NASA's wild plan to capture an asteroid and park it near the moon is only one step on the way to Mars, NASA chief Charles Bolden said Wednesday (March 26).
The space agency is planning an ambitious mission to send a robotic spacecraft to an asteroid, bag the space rock and bring it into orbit around the moon. While the asteroid-capture mission may sound like a huge task in its own right, Bolden thinks that it's only one leap toward a larger mission. The space agency should be focused on getting humans to Mars and establishing a presence on the Red Planet for years to come, Bolden said.
Though it might not be the ultimate goal, the asteroid redirect mission is still an important step that can be used to test propulsion systems and other technology that could help humans get to Mars. The asteroid mission may also be a good way to gather more information about the early solar system and develop asteroid mining techniques, advocates of the mission have said.
"We really make a big deal out of this [asteroid] initiative, but you should all understand, this is a tiny, tiny piece of getting humans to Mars," Bolden said. "I don't want anybody to lose focus on that. The ultimate goal of this agency right now when it comes to human spaceflight is to put humans on Mars. That's hard. That is really hard. We need a proving ground to develop some of the technologies and everything else."
That proving ground could be the asteroid capture mission. So far, NASA scientists have identified some promising asteroids that could potentially be captured and dragged into a stable orbit around the moon. NASA would launch a robotic mission to retrieve the chosen space rock and tow it into lunar orbit, where astronauts could visit and sample the asteroid by 2025.
Engineers are looking into two different ideas for how the retrieval mission would work. In one mission, the robotic spacecraft would visit a large asteroid and pluck a boulder off of it, bringing it back to lunar orbit. In the other, NASA would target a small asteroid that could be lassoed and deposited in a stable orbit. Scientists have now identified about six target asteroids for each of the missions.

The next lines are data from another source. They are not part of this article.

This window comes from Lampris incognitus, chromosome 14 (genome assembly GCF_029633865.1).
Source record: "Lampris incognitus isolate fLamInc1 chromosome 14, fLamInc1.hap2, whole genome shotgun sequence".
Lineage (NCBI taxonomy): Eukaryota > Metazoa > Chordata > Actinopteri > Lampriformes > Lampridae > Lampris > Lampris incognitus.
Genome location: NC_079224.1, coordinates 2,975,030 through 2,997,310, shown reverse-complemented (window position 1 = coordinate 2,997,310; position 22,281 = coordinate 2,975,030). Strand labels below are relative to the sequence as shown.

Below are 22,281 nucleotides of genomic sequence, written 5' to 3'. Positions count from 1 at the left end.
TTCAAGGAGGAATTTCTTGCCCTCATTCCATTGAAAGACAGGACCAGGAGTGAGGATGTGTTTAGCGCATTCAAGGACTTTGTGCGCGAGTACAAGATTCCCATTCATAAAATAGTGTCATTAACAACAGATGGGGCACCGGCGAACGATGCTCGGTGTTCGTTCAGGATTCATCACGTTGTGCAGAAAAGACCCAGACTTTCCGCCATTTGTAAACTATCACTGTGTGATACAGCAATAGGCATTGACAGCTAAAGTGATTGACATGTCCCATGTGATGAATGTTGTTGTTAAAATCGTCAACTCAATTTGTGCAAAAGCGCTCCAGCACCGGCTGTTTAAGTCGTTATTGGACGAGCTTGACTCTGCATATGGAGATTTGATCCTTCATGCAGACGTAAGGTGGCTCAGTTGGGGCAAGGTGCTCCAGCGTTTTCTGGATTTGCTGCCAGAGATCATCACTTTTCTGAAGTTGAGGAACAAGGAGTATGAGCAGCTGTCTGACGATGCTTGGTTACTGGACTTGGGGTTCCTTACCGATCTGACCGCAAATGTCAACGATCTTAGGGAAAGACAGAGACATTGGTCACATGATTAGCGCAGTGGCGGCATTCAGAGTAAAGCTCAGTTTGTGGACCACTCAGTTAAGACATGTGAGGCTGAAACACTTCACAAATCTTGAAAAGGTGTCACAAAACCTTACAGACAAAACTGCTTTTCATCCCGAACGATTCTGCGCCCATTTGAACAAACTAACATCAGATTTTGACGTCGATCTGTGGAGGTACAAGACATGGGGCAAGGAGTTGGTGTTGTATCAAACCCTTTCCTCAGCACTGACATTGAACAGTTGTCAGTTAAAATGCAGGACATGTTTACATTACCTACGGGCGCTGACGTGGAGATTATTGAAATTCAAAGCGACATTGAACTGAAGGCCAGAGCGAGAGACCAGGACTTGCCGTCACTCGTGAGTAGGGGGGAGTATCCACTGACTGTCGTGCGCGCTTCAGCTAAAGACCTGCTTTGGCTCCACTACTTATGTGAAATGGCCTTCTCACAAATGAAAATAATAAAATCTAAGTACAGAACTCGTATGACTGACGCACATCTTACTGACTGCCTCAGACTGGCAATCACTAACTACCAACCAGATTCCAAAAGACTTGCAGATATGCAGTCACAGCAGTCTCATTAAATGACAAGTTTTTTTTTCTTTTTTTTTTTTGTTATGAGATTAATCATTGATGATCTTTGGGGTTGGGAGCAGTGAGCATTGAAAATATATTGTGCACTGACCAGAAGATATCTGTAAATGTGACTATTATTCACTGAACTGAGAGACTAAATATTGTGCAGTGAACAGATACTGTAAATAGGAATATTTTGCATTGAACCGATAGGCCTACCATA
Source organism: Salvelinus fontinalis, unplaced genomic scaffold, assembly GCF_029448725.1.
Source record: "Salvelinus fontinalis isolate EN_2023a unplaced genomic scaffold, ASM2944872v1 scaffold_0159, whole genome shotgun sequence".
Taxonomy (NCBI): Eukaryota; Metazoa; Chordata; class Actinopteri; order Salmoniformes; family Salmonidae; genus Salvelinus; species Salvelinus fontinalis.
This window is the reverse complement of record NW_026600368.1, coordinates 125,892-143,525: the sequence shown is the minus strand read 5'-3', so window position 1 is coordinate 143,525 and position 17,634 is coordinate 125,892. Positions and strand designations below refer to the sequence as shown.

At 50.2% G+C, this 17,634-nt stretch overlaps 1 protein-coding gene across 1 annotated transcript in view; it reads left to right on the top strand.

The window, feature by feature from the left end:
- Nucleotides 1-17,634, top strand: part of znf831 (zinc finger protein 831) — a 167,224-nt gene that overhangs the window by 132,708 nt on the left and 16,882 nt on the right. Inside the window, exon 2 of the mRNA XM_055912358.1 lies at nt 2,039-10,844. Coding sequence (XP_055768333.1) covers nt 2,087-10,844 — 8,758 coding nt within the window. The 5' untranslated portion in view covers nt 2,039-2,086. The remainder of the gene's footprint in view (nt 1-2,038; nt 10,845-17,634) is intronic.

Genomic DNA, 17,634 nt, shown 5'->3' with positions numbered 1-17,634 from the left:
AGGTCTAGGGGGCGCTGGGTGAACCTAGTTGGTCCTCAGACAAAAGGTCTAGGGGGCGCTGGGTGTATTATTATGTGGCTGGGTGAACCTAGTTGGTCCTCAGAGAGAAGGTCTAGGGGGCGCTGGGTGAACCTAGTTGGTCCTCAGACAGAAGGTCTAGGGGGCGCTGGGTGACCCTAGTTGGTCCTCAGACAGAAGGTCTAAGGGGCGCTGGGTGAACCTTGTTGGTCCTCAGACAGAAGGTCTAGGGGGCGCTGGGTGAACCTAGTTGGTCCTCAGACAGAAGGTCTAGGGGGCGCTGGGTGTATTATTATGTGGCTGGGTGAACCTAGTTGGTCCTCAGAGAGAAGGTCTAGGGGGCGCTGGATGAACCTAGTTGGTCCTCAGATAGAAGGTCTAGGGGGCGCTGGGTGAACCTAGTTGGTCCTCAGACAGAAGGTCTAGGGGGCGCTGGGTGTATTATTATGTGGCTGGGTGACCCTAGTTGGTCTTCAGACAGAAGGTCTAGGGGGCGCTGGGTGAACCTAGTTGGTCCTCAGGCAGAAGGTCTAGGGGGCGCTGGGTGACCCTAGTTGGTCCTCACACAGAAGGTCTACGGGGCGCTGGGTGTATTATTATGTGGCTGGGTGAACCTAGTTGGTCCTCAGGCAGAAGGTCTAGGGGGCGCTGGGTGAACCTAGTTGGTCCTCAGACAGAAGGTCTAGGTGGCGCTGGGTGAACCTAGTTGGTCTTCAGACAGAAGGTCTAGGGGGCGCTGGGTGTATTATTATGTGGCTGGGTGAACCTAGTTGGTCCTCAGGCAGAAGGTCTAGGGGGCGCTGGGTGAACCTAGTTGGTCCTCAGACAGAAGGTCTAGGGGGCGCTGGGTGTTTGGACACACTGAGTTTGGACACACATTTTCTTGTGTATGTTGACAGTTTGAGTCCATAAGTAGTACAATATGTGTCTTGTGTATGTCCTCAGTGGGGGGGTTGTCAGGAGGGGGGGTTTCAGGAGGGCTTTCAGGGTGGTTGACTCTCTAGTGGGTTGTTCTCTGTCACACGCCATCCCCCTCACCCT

NASA officials hope to us the Orion capsule and Space Launch System rocket — both designed to take humans farther into space than ever before — to launch crews to the asteroid. The new rocket and capsule are slated to fly crews together for the first time in 2021. Orion is scheduled to make a test flight later this year.
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Miriam Kramer joined Space.com as a Staff Writer in December 2012. Since then, she has floated in weightlessness on a zero-gravity flight, felt the pull of 4-Gs in a trainer aircraft and watched rockets soar into space from Florida and Virginia. She also served as Space.com's lead space entertainment reporter, and enjoys all aspects of space news, astronomy and commercial spaceflight. Miriam has also presented space stories during live interviews with Fox News and other TV and radio outlets. She originally hails from Knoxville, Tennessee where she and her family would take trips to dark spots on the outskirts of town to watch meteor showers every year. She loves to travel and one day hopes to see the northern lights in person. Miriam is currently a space reporter with Axios, writing the Axios Space newsletter. You can follow Miriam on Twitter.